I ultimately for one reason or another skilled Mass Effect at launch, and instead picked up the Bioware banner once again with the release of Dragon Age: Origins.  During this period of time I was raiding in World of Warcraft rabidly… but there were a few weeks where I completely dropped off the face of the planet, and it was thanks to this game.  I was just completely enthralled with the world and the setting, and the concept of the dark spawn and deep roads.  I am a Dwarf at heart, so I loved every single moment of Orzammar.  My first play through was as a Dwarven Noble, and I have to say after all of the subsequent play sessions that is still the one I cherish the most.  Much the same as KOTOR, it was ultimately the characters that set this game apart from the others I had played.  They felt so fleshed out and three dimensional, and I actually cared about interacting with them.  I am a huge proponent of smashing things with a big weapon, and games that allow me to slaughter by the hundreds… but it is significantly harder to find a game that makes me feel.  Dragon Age made me feel so much, and during this time I had a really interesting encounter.  One of my guildies invited me to tank for some friends of his, and when I popped onto voice chat we had some of the usual getting to know a new person discussion.  I mentioned that I had been playing a ton of Dragon Age… and it was at this point that they started grilling me about this character or that, or what decision I made where.  It turns out that I was ultimately raiding that night with a bunch of the writers, and you could almost hear them beaming as they proudly chimed in that they wrote this or that as I gushed about various details.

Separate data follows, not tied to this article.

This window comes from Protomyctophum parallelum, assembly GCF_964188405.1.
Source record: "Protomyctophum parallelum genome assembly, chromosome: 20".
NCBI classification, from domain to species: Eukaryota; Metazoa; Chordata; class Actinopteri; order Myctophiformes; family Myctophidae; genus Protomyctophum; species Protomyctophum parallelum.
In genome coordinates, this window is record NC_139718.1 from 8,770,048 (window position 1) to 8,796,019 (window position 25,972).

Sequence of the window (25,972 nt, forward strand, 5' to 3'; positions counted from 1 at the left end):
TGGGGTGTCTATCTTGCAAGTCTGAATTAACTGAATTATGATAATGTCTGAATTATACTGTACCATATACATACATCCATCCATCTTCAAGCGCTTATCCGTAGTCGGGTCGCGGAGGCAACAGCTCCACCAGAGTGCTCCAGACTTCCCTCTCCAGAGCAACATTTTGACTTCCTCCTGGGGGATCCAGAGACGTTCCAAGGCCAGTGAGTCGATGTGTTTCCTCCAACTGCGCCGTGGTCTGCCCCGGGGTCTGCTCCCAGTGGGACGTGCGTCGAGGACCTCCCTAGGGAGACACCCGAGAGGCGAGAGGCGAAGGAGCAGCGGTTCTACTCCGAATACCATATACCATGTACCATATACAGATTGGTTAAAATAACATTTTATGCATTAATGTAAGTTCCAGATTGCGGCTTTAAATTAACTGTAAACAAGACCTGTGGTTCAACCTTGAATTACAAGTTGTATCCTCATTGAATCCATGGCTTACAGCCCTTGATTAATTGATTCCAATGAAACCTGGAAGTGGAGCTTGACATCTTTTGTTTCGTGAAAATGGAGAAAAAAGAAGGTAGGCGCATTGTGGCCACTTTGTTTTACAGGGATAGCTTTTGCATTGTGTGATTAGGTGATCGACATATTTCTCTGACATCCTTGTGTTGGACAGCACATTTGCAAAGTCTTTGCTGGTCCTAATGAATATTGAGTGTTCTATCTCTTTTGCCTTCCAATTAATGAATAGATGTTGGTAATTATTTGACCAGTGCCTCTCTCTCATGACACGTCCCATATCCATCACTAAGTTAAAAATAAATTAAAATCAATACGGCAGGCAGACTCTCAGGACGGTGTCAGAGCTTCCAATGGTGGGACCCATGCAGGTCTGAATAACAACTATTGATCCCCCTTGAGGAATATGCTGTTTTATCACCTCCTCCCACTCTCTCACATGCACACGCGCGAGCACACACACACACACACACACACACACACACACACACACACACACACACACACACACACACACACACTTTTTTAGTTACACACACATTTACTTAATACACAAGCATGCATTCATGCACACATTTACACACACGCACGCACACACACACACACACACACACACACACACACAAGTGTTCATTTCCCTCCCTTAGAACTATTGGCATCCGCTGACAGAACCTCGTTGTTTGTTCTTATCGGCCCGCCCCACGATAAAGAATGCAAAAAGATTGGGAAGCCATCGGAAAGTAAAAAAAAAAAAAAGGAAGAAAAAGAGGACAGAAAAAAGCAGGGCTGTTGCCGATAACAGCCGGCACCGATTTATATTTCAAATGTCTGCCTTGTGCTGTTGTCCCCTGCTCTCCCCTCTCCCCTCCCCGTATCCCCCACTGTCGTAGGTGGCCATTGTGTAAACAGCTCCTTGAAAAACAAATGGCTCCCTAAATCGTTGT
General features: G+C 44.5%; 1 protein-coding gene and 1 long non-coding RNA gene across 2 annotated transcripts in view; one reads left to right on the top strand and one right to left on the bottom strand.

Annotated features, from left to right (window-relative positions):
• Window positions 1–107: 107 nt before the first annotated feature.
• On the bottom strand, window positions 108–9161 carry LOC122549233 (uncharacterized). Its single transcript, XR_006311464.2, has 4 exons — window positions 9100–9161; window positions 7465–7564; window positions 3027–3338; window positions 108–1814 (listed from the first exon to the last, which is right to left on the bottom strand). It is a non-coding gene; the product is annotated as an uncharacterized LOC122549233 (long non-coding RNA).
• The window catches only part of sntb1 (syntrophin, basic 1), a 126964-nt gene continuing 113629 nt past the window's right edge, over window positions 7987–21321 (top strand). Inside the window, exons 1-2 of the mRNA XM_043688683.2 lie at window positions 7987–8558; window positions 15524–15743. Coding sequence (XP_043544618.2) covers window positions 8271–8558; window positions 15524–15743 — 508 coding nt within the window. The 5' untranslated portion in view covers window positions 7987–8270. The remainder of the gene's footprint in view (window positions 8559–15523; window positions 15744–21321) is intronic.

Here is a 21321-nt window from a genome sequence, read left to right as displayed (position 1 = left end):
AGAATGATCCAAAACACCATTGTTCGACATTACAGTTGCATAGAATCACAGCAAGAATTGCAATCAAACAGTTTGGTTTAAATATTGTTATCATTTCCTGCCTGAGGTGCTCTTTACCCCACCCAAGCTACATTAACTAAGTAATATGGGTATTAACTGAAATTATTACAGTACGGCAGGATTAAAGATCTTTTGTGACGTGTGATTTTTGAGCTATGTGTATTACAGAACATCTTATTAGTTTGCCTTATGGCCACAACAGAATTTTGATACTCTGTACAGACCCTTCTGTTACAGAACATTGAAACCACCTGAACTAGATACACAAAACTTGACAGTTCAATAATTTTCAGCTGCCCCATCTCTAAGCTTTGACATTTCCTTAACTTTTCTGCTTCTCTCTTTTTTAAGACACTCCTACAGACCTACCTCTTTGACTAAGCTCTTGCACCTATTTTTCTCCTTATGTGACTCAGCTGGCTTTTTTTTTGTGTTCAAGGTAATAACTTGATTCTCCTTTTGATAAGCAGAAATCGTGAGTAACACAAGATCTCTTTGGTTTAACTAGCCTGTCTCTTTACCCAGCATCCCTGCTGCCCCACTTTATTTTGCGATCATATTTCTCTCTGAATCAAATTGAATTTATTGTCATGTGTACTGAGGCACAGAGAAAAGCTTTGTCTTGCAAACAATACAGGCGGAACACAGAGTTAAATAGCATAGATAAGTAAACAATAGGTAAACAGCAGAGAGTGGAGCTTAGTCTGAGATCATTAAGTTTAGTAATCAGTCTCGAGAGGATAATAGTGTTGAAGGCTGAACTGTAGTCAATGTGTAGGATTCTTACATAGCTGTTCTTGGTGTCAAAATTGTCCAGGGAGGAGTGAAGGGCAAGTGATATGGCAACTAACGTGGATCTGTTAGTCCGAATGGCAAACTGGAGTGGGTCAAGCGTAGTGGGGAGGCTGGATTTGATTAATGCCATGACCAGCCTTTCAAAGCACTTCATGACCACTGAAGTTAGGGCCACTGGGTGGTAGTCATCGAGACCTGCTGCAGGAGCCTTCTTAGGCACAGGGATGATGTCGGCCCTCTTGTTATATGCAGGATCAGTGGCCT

With the release of Mass Effect 2, I later went back and became an addict of that series as well.  I still wish that someone would make that into a Walking Dead style serialized television show, because the story that is being told is among the best science fiction tales ever.  It just seems a crime that the only folks that will ever see the story, are the ones who have played through the game.  Then you of course have the release of Star Wars the Old Republic, that my friends and I tore through rabidly when it launched.  I burnt myself out on that game but recently a bunch of us ended up going back and remembering just how damned well written all of the story arcs really are.  At some point soon I want to go back and finish where I left off which is the start of the Revan content, and try out the new experience fallen empire content that I have heard so much about.  For sake of time though I am going to wrap things up, because otherwise I could probably carry on for a dozen more paragraphs talking about all of the things from Bioware games that I love.  It is a great studio, and while I was scared that EA would destroy its spirit… I have been pleasantly surprised that the core values of the company and the creative might seem to keep trucking along happily.  I look forward to more adventures be it with Andromedia or the next great IP that we have yet to experience.

SkyForge Impressions

Recreating Belghast

SkyForge_BelvsBel Skyforge is one of those games that I have consistently been unable to decide if I am interested in.  There are certain aspects of the game that I really like, but then again there are certain aspects that I am really uncertain of.  [Edit] Having to rewrite a chunk of this real quick because I was under the false impression that this game was from a Korean publisher.  I guess this is primarily a Russian game with the assistance of Obsidian an American company.  I guess this explains why I could easily create a character I liked when I have so much trouble doing this in most Korean MMOs. [UnEdit] So I was pleasantly surprised that I could create “Belghast” or at least a reasonable facsimile.  In the above comparison you can see the traditional old school “WoW Bel” against what I was able to create using Skyforge, and I am pretty happy honestly with the look and feel.